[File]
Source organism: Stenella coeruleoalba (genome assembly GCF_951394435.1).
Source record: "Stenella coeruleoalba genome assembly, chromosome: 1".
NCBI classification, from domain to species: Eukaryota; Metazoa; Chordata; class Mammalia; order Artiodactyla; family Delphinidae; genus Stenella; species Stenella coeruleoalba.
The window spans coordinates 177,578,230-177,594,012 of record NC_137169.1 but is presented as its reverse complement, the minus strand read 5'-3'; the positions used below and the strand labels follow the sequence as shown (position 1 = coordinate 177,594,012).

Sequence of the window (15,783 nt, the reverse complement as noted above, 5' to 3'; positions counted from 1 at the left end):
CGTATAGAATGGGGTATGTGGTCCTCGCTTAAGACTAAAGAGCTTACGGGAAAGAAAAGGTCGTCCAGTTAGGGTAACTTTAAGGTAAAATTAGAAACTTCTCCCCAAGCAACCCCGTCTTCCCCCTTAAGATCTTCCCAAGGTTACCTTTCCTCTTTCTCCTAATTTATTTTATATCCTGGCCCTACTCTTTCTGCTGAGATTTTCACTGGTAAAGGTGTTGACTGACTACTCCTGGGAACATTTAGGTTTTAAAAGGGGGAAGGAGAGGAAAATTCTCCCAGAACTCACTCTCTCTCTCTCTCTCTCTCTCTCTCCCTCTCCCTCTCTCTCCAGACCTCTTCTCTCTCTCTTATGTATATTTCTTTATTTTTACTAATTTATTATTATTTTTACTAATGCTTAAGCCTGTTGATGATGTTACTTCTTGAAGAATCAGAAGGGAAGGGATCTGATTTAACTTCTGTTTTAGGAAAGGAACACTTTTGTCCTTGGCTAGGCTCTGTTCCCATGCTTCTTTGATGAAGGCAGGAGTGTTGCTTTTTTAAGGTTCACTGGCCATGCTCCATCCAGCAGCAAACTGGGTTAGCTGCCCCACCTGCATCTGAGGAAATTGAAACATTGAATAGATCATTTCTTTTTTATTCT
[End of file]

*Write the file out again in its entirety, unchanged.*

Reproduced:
Source organism: Stenella coeruleoalba (genome assembly GCF_951394435.1).
Source record: "Stenella coeruleoalba genome assembly, chromosome: 1".
NCBI classification, from domain to species: Eukaryota; Metazoa; Chordata; class Mammalia; order Artiodactyla; family Delphinidae; genus Stenella; species Stenella coeruleoalba.
The window spans coordinates 177,578,230-177,594,012 of record NC_137169.1 but is presented as its reverse complement, the minus strand read 5'-3'; the positions used below and the strand labels follow the sequence as shown (position 1 = coordinate 177,594,012).

Sequence of the window (15,783 nt, the reverse complement as noted above, 5' to 3'; positions counted from 1 at the left end):
CGTATAGAATGGGGTATGTGGTCCTCGCTTAAGACTAAAGAGCTTACGGGAAAGAAAAGGTCGTCCAGTTAGGGTAACTTTAAGGTAAAATTAGAAACTTCTCCCCAAGCAACCCCGTCTTCCCCCTTAAGATCTTCCCAAGGTTACCTTTCCTCTTTCTCCTAATTTATTTTATATCCTGGCCCTACTCTTTCTGCTGAGATTTTCACTGGTAAAGGTGTTGACTGACTACTCCTGGGAACATTTAGGTTTTAAAAGGGGGAAGGAGAGGAAAATTCTCCCAGAACTCACTCTCTCTCTCTCTCTCTCTCTCTCTCCCTCTCCCTCTCTCTCCAGACCTCTTCTCTCTCTCTTATGTATATTTCTTTATTTTTACTAATTTATTATTATTTTTACTAATGCTTAAGCCTGTTGATGATGTTACTTCTTGAAGAATCAGAAGGGAAGGGATCTGATTTAACTTCTGTTTTAGGAAAGGAACACTTTTGTCCTTGGCTAGGCTCTGTTCCCATGCTTCTTTGATGAAGGCAGGAGTGTTGCTTTTTTAAGGTTCACTGGCCATGCTCCATCCAGCAGCAAACTGGGTTAGCTGCCCCACCTGCATCTGAGGAAATTGAAACATTGAATAGATCATTTCTTTTTTATTCT